Jose M Vidal

In this problem every node represents an agent with a house that he wants to trade. Every agent has an ordered preference of the other agents' houses he prefers (this list includes the agent's own house). The trick then is to get all agents to trade houses so that they all end up in a house that is at least as good, in their eyes, as the one they currently have.

The Top Trading Cycle Algorithm (TTCA) solves this problem using a very simple greedy method. It was first proposed in:

- Lloyd Shapley and Herbert Scarf. On cores and indivisibility.
*Journal of Mathematical Economics,*1(1):23--37, 1974.

The algorithm is:

```
while there are agents in the game
--each agent points to the one it prefers most
--all agents that are in a loop drop out of the game
```

In this animation the blue nodes are the ones that have not traded and the green nodes have already traded. Once a trade cycle is found all the links in the cycle turn black. The edges represent an agent's most preferred house where a node with no edge prefers its own house. As the algorithm runs the nodes adjust their edges in case their most preferred node turns green.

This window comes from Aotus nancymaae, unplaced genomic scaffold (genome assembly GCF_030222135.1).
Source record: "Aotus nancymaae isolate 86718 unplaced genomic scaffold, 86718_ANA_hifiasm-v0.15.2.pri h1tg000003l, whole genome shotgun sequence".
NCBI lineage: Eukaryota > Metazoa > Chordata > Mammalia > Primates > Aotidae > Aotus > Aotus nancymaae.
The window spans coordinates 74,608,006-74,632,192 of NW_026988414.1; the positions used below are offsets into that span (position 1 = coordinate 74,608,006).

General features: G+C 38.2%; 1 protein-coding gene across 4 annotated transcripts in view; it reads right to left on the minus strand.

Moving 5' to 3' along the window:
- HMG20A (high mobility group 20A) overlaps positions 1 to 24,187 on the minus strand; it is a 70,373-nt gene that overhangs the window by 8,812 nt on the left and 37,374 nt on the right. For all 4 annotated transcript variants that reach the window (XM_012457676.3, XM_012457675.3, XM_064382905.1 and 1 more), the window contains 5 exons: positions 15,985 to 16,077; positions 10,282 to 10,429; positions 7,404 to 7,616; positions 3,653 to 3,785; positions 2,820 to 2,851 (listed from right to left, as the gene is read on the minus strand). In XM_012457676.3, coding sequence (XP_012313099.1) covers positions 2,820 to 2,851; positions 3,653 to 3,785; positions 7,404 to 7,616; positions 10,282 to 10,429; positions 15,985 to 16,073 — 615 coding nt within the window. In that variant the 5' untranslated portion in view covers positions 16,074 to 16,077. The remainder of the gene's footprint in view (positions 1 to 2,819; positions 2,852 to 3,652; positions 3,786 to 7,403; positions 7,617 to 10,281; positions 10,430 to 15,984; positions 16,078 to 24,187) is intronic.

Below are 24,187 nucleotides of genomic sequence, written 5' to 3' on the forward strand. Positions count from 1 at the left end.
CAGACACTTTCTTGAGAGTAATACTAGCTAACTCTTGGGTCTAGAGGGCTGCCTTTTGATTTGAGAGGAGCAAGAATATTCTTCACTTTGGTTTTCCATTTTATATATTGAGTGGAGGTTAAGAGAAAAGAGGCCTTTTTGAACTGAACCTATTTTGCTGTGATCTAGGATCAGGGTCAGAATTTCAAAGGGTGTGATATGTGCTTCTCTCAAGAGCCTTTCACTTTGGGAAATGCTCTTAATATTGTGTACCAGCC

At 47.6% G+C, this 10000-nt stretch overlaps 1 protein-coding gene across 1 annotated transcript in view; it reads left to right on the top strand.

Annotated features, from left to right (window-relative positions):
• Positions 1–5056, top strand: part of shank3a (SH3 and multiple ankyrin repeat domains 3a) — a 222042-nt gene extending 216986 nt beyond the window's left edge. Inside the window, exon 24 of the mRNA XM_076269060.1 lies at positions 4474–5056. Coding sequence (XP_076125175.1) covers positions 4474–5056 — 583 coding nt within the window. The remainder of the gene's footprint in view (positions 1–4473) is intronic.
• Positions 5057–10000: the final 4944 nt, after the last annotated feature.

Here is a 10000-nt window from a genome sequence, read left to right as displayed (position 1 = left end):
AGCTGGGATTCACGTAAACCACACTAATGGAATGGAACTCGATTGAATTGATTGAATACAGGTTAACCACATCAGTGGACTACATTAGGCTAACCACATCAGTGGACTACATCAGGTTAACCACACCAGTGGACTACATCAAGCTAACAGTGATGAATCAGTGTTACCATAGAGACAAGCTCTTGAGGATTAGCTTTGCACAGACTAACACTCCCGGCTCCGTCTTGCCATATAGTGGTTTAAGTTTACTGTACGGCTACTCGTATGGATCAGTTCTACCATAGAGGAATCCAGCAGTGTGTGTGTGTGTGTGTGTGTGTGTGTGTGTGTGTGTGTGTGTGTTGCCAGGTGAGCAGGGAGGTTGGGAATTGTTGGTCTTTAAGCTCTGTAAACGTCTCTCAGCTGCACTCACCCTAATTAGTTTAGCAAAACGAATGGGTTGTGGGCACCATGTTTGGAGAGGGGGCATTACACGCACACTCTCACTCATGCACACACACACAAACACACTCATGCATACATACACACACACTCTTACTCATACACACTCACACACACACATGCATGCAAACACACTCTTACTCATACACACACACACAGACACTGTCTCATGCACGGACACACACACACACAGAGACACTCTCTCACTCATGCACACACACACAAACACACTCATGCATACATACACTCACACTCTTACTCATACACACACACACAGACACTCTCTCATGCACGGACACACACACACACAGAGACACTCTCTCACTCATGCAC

TTCA is guaranteed to find a solution, and that solution is in the core. That is, there is no subset of agents that could deviate from this solution and everyone one of them receive a house that they like better than the one the got under TTCA.

I have extended the basic algorithm with a distributed method for identifying cycles. In this program each agent only talks to the one it prefers the most. Of course, if the one it prefers most drops out of the game then the agent talks to the his next most prefered agent that is still in the game. This implementation cheats in that the agents do know the total number of other agents that are blue.

20100623